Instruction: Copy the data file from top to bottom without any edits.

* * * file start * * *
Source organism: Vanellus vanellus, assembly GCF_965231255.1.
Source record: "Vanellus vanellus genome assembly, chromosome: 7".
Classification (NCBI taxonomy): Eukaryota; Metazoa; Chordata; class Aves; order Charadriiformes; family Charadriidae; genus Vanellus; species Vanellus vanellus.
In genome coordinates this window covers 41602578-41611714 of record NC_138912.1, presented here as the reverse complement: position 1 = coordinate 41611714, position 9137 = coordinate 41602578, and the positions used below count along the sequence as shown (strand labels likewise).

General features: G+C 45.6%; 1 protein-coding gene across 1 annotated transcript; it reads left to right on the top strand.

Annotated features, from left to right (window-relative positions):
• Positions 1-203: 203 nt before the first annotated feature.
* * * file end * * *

Source organism: Vanellus vanellus, assembly GCF_965231255.1.
Source record: "Vanellus vanellus genome assembly, chromosome: 7".
Classification (NCBI taxonomy): Eukaryota; Metazoa; Chordata; class Aves; order Charadriiformes; family Charadriidae; genus Vanellus; species Vanellus vanellus.
In genome coordinates this window covers 41602578-41611714 of record NC_138912.1, presented here as the reverse complement: position 1 = coordinate 41611714, position 9137 = coordinate 41602578, and the positions used below count along the sequence as shown (strand labels likewise).

General features: G+C 45.6%; 1 protein-coding gene across 1 annotated transcript; it reads left to right on the top strand.

Annotated features, from left to right (window-relative positions):
• Positions 1-203: 203 nt before the first annotated feature.